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An explosion in the popularity of high school robotics teams has suddenly made it chic to be geek.

Robotics team members are getting varsity letters and patches, being paraded before school assemblies like other sports stars and seeing trophies in the same lobby display cases as their football, basketball or baseball counterparts.

"It's the new kid on the block," said Dawn Nichols, head of school at Convent of the Visitation Catholic School in Mendota Heights, which has the only all-girls robotics team in the state.

A telling statistic: For the first time ever, there are more varsity robotics teams than there are boys' varsity hockey teams in the state. There are 156 high school boys' hockey teams and 180 robotics teams, up from 153 last year, according to the Minnesota State High School League.

While boys' and girls' high school basketball teams remain the most common with more than 400 teams each, no other sport or activity has grown as quickly as robotics, which began with just two teams in 2006 and will likely surpass 200 soon.

"Minnesota is becoming a Mecca for robotics," said Joe Passofaro, one of the mentors/coaches for the Prior Lake High School robotics team, which won the state championship last year. "We're getting a group here that is coming onto the world scene."

Minnesota last year became the first state in the country to sanction a state tournament and championship for robotics teams. Teams compete by building robots to perform specific tasks -- shooting basketballs last year, throwing Frisbees this year -- and then seeing whose works the best.

"Robotics is really a different way for kids getting into sports," said Lauren Woolwine, 17, a member of the Edina High School robotics team, the Green Machine. "Now that we have a state tournament it's easier to relate to people. People really relate to state tournaments and championships."

Another indication of the growing popularity and presence of robotics comes Monday when a group called Robotics Alley holds a demonstration for state legislators at noon at the Capitol Rotunda. High school teams will be among the presenters.

"We're not following anybody," said Laurie Shimizu, an Edina parent whose two sons have been on the robotics team. "We really are creating a new way of looking at what a varsity sport is."

The High School League said changing perceptions were part of the reason its board decided to elevate robotics to the varsity level, complete with a state tournament in May and team championship trophies.

"You go into a robotics competition and it just draws you in," Nichols said. "The feeling is as palpable as any other sports competition."

Mark Lawrence, who helped start the Edina team in 2006, said varsity recognition is only going to help robotics grow, while also helping to change how the participants are perceived.

"You walk into the lobby cases and there are the trophies," Lawrence said. "It shows that we are part of the school fabric."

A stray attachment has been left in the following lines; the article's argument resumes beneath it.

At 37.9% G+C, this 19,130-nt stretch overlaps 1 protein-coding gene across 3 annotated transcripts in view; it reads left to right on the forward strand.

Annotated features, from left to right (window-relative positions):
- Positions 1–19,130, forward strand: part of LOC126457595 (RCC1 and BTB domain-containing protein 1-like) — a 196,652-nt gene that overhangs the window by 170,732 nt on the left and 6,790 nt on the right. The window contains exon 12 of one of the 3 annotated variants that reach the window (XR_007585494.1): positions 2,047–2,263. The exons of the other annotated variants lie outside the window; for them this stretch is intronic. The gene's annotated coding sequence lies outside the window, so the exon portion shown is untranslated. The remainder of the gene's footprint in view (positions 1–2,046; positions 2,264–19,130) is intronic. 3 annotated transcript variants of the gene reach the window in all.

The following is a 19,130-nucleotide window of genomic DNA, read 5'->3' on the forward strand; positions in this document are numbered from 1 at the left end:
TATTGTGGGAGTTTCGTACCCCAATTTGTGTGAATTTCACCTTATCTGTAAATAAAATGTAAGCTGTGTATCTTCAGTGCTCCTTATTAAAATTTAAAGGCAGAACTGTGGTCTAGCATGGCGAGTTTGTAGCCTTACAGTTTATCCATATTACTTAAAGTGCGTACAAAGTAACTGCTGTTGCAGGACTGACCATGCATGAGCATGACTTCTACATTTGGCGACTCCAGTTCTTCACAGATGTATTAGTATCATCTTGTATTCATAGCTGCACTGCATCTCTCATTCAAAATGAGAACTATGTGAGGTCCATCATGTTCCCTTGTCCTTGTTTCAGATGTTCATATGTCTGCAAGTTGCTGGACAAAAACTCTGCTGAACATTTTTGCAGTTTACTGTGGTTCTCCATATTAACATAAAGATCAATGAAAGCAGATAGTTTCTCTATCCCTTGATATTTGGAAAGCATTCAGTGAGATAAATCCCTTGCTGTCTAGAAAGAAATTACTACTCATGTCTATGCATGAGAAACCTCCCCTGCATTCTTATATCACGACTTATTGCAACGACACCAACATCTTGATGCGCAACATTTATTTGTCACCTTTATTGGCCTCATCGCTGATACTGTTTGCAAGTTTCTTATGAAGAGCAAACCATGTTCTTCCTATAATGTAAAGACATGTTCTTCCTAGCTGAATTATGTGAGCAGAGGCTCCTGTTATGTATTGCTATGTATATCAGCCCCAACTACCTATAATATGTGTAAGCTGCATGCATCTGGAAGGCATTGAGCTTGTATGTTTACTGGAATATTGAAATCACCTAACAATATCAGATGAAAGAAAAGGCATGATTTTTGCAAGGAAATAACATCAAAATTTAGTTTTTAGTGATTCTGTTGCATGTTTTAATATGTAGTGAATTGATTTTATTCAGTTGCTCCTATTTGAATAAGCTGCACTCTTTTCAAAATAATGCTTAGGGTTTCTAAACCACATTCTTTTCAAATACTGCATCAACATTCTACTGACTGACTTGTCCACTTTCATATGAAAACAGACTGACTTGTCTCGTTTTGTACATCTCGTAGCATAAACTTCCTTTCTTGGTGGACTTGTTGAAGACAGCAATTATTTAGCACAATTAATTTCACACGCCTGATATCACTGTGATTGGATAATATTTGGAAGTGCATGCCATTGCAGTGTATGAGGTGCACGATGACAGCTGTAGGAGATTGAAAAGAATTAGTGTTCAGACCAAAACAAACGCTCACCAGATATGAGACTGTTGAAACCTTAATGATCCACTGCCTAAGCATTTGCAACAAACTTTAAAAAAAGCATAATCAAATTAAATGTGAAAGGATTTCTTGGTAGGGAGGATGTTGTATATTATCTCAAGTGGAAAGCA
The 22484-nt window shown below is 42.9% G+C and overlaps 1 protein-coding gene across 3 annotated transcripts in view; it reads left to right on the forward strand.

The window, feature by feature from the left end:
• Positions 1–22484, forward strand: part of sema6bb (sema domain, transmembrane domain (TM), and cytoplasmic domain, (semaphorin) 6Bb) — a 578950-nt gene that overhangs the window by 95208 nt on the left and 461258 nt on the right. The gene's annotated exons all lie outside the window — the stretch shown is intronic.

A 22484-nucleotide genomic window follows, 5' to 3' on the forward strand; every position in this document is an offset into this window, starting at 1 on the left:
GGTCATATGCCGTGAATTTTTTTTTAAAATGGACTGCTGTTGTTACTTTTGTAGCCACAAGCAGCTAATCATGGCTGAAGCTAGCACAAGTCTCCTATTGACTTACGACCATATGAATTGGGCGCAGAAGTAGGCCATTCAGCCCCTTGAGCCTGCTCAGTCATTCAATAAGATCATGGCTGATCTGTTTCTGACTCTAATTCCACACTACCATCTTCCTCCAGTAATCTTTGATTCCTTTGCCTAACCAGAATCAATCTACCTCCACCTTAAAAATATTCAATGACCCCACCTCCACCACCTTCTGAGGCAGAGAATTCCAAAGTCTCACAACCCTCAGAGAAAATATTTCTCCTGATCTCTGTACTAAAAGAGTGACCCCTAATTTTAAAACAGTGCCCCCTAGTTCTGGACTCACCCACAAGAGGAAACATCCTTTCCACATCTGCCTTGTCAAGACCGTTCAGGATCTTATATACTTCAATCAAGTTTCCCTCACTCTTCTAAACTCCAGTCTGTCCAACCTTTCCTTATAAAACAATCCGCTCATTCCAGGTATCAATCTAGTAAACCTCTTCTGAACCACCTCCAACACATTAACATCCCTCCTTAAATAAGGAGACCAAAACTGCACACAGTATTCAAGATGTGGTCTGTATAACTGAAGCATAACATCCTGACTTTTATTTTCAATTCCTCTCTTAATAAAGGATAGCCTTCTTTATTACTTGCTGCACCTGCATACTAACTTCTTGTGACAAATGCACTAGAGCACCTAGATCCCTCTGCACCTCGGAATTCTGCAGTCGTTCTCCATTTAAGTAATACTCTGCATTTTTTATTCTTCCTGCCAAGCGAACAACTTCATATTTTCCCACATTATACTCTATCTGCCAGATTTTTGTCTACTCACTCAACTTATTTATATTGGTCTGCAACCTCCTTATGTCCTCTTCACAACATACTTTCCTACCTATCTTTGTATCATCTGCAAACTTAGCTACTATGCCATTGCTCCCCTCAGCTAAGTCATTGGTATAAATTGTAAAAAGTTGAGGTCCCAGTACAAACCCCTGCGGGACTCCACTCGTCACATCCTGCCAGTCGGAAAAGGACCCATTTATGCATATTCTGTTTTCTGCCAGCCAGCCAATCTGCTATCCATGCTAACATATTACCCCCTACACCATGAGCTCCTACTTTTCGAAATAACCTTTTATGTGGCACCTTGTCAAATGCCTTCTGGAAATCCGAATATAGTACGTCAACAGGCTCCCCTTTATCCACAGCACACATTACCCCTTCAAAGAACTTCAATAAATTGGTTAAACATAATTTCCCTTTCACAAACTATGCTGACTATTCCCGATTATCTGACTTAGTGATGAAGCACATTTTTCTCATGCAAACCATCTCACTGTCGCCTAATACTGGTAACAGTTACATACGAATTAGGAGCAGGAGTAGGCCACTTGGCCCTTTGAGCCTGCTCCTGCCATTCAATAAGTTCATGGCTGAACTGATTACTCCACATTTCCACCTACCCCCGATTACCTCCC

Lawrence, Passofaro and others point out that there are also hundreds of non-varsity robotics teams in middle and elementary schools, bringing the total number of kids participating on robotics teams to more than 4,600.

"The growth is terribly impressive, especially compared to other activities that have been around for years and have worldwide followings," said Amy Doherty, who is with the high school league. "It seems like [robotics] is something that every school would want to be involved in."

The ripple effect

The University of Minnesota is already starting to see ripple effects. In 2008, two years after the first robotics teams appeared, 12 students with robotics team experience enrolled at the university's College of Science and Engineering. Last year that number had grown to 76.

Also, the first state robotics tournament was held on the university campus at Williams Arena, allowing hundreds of potential new students and their parents to experience the Twin Cities campus, said Steve Crouch, dean of the College of Science and Engineering.

Three weeks ago, the season kicked off when the robot kits were delivered to the teams. Since then, teams, which can be as small as two people and as large as 50 or more, have been working feverishly to develop the best mechanisms to meet this year's challenge: having the robot toss Frisbees through openings.

The kits cost $5,000 apiece, which is the biggest obstacle to the growth of robotics. Starting a team and keeping it going costs about $10,000 a year, including the kit and additional parts to improve it. Although robotics is now a varsity sport, it is still treated financially as an activity and not budgeted for by districts.

Belle Plaine, for example, started a robotics team this year but is relying on donations to come up with the kit price and related expenses.

Also, robotics teams are so relatively new that most schools don't have places for the teams to practice, work, design or test their creations.

"We built our first robot in a barn," Passofaro recalled, noting that most varsity teams have fields, diamonds or courts at their schools.

That too appears to be slowly changing. On Thursday, Convent of the Visitation opened a new 4,000-square-foot building dedicated to science, technology, engineering and math. The building, complete with a fully stocked workshop, also will be used to house the Robettes, the robotics team.

"It was absolutely intentional," said Nichols, who until now has been renting space in downtown St. Paul for the robotics team. "We wanted to bring them back to campus, to have the team feel and be more part of the school."

Heron Marquez • 952-746-3281